The development of clinical decision support and statistical predictive models has been historically made by manually selecting and tuning sets of predictive variables. This is a task-dependent and time-consuming operation that neglects most of the available data. Real-word data, such as EHRs or cohorts, offer an access to many variables, even those not initially thought of as predictive. For instance, EHRs consist of structured data, such as demographics, diagnosis, procedures, biological laboratory results, and medication exposures, which can be associated with unstructured data, such as clinical notes, discharge summaries, pathology and imaging reports. In addition, this core EHR data may be complemented with others, including images, omics data, patient-reported outcomes, or conversation transcriptions. However, the use of EHR data for any precision medicine application represents an initial and significant information extraction challenge because of their heterogeneity, incompleteness, and dynamic nature. The aim of this axis is to develop methods and tools for leveraging patients’ data in their wide variety and complexity. This encompasses the extraction and transformation of raw data into engineered, featured and learned representations of good quality that will enable or facilitate the development of further clinical decision support and knowledge discovery approaches, as those presented in Axes 2 and 3.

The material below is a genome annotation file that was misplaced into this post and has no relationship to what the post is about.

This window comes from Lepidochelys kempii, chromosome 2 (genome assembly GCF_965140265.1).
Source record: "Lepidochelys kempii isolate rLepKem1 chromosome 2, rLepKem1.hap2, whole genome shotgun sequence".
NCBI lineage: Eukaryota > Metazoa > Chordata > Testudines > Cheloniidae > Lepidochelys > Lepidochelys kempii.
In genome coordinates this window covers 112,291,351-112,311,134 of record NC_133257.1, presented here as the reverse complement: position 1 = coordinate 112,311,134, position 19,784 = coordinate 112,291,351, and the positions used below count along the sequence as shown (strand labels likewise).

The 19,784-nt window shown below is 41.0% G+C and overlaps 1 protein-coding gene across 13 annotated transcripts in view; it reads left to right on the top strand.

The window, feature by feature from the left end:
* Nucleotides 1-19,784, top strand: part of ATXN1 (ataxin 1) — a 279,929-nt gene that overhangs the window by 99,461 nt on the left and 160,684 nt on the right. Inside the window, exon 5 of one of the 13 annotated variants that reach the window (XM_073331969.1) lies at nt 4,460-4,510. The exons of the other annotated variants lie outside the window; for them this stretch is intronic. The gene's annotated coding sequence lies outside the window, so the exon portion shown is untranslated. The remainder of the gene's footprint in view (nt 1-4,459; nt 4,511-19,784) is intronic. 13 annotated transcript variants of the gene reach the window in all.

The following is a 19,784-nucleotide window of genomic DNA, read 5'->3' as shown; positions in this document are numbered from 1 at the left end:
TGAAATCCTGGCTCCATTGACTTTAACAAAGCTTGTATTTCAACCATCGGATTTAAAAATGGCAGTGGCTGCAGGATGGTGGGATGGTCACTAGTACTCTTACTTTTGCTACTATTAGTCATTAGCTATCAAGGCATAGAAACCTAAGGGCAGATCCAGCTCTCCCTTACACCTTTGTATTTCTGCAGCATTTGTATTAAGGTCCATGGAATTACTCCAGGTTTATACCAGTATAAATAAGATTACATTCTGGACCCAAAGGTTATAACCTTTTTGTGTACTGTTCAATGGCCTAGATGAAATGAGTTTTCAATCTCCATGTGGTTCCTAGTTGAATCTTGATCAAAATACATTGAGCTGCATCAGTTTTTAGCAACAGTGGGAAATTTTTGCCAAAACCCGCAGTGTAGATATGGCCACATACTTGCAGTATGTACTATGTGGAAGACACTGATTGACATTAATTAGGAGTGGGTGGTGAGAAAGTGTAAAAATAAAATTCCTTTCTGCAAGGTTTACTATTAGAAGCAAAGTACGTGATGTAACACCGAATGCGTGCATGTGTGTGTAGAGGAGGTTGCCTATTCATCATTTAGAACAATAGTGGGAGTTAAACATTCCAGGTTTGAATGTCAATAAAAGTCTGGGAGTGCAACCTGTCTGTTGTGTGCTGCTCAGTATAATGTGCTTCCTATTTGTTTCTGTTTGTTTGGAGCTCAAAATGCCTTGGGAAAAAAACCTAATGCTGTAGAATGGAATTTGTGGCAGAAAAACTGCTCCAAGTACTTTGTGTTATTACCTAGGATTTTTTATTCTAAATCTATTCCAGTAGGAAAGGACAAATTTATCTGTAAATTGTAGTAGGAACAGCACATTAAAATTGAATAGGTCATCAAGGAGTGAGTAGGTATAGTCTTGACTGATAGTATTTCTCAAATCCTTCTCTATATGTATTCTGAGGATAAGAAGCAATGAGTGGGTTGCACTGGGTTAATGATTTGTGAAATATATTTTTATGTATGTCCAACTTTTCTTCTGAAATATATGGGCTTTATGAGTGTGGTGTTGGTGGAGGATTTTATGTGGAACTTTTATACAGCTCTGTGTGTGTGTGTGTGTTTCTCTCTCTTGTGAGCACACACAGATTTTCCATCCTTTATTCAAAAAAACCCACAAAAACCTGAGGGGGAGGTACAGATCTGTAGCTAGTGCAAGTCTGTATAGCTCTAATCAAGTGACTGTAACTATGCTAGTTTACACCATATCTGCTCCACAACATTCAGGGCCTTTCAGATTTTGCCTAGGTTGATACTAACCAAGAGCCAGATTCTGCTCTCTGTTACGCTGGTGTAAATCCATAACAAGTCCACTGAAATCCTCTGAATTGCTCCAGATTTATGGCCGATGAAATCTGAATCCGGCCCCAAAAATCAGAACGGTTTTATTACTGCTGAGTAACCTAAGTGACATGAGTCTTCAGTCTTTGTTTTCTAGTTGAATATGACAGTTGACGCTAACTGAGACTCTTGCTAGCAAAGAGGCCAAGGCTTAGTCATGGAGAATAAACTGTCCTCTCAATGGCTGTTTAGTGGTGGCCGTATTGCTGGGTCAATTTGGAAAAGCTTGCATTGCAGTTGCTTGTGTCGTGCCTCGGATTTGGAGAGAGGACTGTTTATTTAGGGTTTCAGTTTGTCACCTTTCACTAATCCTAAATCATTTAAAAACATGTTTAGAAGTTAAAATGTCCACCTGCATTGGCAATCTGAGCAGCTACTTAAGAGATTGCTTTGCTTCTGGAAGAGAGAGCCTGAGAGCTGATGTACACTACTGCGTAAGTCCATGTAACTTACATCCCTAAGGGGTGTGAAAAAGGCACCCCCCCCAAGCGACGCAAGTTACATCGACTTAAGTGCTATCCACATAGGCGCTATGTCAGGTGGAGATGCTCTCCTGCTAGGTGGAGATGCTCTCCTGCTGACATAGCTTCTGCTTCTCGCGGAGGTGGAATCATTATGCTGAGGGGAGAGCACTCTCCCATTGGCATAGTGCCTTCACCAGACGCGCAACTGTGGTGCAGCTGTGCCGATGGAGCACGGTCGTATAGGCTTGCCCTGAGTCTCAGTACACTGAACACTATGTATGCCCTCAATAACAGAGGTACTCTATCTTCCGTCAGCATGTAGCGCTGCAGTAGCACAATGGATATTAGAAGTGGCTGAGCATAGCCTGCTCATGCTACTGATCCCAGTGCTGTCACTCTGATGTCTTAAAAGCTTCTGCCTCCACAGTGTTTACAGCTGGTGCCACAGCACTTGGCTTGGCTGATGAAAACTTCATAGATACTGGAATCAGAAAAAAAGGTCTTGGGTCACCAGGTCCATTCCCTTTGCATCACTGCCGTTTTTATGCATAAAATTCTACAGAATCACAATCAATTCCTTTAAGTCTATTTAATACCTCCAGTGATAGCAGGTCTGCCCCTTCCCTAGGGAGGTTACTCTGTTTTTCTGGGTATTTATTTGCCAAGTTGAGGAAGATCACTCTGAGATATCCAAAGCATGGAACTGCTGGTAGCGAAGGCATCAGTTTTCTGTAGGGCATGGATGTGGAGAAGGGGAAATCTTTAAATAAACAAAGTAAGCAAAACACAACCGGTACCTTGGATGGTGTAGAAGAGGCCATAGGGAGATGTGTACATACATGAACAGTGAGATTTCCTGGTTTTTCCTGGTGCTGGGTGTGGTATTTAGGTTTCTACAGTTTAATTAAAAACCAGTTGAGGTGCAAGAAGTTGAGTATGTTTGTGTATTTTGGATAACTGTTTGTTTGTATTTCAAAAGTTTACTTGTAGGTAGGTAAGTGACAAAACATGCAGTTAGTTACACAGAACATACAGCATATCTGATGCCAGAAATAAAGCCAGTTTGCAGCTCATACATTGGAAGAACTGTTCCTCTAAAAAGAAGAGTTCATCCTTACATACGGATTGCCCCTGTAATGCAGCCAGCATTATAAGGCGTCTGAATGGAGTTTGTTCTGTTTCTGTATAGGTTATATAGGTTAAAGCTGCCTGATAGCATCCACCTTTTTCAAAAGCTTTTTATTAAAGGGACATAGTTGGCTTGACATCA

3.1.1 Methods

Methods developed in Axis 1 can be associated with three type of tasks: (i) deep phenotyping, (ii) patient representation and (iii) reasoning with clinical knowledge. (i) Deep phenotyping consists in defining algorithms that enable to identify patients with a particular and potentially complex profile within large healthcare databases. It encompasses the development of natural language processing tools capable of extracting complex features and their context out of clinical texts; it also includes the ability to consider simultaneously structured and unstructured data of these databases to identify relevant patients. To this aim our methods rely on expert rules, distant-supervision and deep learning language representations. (ii) Regarding patient representation we focus on two distinct kind of representations. The first one is an explicit representation of patients in the form of knowledge graphs, using Semantic Web standards and tools. The second one is a representation of patients within a latent space, using representation learning methods largely inspired from results obtained by deep learning models to learn language representations. (iii) Tasks concerned with reasoning on clinical knowledge are mutliple. It encompasses methods to measure patients’ similarity between elaborated patients representations (either in the form of knowledge graph or embeddings), hybrid approaches for analogical reasoning and logical and statistical inference.